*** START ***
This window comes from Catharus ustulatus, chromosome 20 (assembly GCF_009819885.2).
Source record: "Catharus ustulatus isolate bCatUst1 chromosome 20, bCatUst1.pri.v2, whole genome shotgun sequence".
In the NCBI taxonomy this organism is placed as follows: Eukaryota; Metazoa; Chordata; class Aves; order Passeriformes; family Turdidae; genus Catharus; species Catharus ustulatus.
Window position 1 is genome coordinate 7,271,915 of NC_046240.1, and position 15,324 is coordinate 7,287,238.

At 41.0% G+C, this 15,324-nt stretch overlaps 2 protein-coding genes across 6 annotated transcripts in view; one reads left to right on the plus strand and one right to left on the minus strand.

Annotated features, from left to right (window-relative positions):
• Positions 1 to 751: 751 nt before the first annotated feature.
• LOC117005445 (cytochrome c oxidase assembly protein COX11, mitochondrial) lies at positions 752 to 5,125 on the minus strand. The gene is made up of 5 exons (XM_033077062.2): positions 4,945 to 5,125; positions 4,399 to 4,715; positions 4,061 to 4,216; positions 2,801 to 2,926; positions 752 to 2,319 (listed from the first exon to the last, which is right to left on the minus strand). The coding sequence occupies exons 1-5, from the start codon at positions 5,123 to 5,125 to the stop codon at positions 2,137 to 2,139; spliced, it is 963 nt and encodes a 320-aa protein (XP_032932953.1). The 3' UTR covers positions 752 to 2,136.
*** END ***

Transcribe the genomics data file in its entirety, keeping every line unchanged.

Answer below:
This window comes from Catharus ustulatus, chromosome 20 (assembly GCF_009819885.2).
Source record: "Catharus ustulatus isolate bCatUst1 chromosome 20, bCatUst1.pri.v2, whole genome shotgun sequence".
In the NCBI taxonomy this organism is placed as follows: Eukaryota; Metazoa; Chordata; class Aves; order Passeriformes; family Turdidae; genus Catharus; species Catharus ustulatus.
Window position 1 is genome coordinate 7,271,915 of NC_046240.1, and position 15,324 is coordinate 7,287,238.

At 41.0% G+C, this 15,324-nt stretch overlaps 2 protein-coding genes across 6 annotated transcripts in view; one reads left to right on the plus strand and one right to left on the minus strand.

Annotated features, from left to right (window-relative positions):
• Positions 1 to 751: 751 nt before the first annotated feature.
• LOC117005445 (cytochrome c oxidase assembly protein COX11, mitochondrial) lies at positions 752 to 5,125 on the minus strand. The gene is made up of 5 exons (XM_033077062.2): positions 4,945 to 5,125; positions 4,399 to 4,715; positions 4,061 to 4,216; positions 2,801 to 2,926; positions 752 to 2,319 (listed from the first exon to the last, which is right to left on the minus strand). The coding sequence occupies exons 1-5, from the start codon at positions 5,123 to 5,125 to the stop codon at positions 2,137 to 2,139; spliced, it is 963 nt and encodes a 320-aa protein (XP_032932953.1). The 3' UTR covers positions 752 to 2,136.